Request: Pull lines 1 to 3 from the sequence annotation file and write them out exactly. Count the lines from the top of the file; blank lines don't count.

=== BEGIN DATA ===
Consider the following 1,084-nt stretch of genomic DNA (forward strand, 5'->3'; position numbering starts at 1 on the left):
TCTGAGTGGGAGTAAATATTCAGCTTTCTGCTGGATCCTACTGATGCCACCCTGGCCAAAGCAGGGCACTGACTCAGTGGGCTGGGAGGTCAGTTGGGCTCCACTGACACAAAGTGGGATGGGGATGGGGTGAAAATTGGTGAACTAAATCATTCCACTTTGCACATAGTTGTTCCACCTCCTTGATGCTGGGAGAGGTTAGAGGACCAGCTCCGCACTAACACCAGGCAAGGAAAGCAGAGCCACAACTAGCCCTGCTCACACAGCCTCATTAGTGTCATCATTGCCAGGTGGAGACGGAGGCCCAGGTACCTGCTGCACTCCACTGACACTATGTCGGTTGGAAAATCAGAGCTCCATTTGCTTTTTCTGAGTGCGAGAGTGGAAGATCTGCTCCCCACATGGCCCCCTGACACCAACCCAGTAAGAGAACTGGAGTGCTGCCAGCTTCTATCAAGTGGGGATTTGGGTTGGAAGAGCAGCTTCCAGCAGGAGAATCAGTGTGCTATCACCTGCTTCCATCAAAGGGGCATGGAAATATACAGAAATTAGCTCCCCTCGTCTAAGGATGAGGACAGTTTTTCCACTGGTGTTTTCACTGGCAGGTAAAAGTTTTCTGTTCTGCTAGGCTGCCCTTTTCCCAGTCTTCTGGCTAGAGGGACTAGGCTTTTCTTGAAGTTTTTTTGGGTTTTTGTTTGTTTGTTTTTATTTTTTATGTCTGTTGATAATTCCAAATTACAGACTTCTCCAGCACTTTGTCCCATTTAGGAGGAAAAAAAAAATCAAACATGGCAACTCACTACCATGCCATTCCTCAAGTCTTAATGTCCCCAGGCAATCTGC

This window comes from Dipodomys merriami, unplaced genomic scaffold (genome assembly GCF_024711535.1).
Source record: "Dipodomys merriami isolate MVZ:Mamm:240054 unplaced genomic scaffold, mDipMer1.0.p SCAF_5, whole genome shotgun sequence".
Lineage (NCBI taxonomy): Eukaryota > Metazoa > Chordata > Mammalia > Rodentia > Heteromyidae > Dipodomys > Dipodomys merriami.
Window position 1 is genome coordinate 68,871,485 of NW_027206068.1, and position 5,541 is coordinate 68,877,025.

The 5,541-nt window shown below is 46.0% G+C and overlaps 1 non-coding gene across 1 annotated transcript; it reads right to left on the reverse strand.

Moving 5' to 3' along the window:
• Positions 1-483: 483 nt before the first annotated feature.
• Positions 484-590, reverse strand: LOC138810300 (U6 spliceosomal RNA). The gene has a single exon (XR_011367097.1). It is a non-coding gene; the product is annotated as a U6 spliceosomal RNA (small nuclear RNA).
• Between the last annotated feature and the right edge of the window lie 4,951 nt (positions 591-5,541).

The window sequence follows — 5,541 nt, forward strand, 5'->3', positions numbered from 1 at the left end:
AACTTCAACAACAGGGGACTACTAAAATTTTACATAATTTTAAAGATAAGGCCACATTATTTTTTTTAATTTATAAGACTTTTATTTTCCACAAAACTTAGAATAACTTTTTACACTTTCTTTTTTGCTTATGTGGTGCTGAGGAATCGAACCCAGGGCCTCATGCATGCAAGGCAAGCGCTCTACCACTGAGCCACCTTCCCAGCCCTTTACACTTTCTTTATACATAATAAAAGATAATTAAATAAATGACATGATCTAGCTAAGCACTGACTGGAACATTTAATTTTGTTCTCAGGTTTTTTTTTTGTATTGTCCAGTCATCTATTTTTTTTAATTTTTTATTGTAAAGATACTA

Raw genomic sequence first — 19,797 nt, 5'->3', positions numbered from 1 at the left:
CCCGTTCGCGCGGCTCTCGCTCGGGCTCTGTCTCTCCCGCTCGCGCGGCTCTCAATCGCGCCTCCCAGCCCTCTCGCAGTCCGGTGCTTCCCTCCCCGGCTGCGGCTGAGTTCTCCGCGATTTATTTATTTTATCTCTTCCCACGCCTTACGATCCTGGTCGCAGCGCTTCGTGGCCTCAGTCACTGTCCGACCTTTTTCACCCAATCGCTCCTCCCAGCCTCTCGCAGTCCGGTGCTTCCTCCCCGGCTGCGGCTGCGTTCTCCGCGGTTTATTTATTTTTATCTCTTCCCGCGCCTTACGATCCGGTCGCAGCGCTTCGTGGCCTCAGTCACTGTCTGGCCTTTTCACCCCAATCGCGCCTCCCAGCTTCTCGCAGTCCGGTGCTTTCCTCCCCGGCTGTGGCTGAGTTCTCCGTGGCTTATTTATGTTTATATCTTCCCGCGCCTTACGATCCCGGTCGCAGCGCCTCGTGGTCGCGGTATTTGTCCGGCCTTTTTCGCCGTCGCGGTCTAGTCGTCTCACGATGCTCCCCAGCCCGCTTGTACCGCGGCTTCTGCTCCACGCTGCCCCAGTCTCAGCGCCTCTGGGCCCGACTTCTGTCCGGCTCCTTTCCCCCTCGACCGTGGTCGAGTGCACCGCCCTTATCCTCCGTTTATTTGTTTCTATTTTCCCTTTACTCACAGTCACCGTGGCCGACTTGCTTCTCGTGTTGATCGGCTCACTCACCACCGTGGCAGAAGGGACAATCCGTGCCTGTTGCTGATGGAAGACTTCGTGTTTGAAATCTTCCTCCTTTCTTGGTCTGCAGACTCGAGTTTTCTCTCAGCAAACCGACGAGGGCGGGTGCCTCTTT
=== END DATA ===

Consider the following 1,084-nt stretch of genomic DNA (forward strand, 5'->3'; position numbering starts at 1 on the left):
TCTGAGTGGGAGTAAATATTCAGCTTTCTGCTGGATCCTACTGATGCCACCCTGGCCAAAGCAGGGCACTGACTCAGTGGGCTGGGAGGTCAGTTGGGCTCCACTGACACAAAGTGGGATGGGGATGGGGTGAAAATTGGTGAACTAAATCATTCCACTTTGCACATAGTTGTTCCACCTCCTTGATGCTGGGAGAGGTTAGAGGACCAGCTCCGCACTAACACCAGGCAAGGAAAGCAGAGCCACAACTAGCCCTGCTCACACAGCCTCATTAGTGTCATCATTGCCAGGTGGAGACGGAGGCCCAGGTACCTGCTGCACTCCACTGACACTATGTCGGTTGGAAAATCAGAGCTCCATTTGCTTTTTCTGAGTGCGAGAGTGGAAGATCTGCTCCCCACATGGCCCCCTGACACCAACCCAGTAAGAGAACTGGAGTGCTGCCAGCTTCTATCAAGTGGGGATTTGGGTTGGAAGAGCAGCTTCCAGCAGGAGAATCAGTGTGCTATCACCTGCTTCCATCAAAGGGGCATGGAAATATACAGAAATTAGCTCCCCTCGTCTAAGGATGAGGACAGTTTTTCCACTGGTGTTTTCACTGGCAGGTAAAAGTTTTCTGTTCTGCTAGGCTGCCCTTTTCCCAGTCTTCTGGCTAGAGGGACTAGGCTTTTCTTGAAGTTTTTTTGGGTTTTTGTTTGTTTGTTTTTATTTTTTATGTCTGTTGATAATTCCAAATTACAGACTTCTCCAGCACTTTGTCCCATTTAGGAGGAAAAAAAAAATCAAACATGGCAACTCACTACCATGCCATTCCTCAAGTCTTAATGTCCCCAGGCAATCTGC

This window comes from Dipodomys merriami, unplaced genomic scaffold (genome assembly GCF_024711535.1).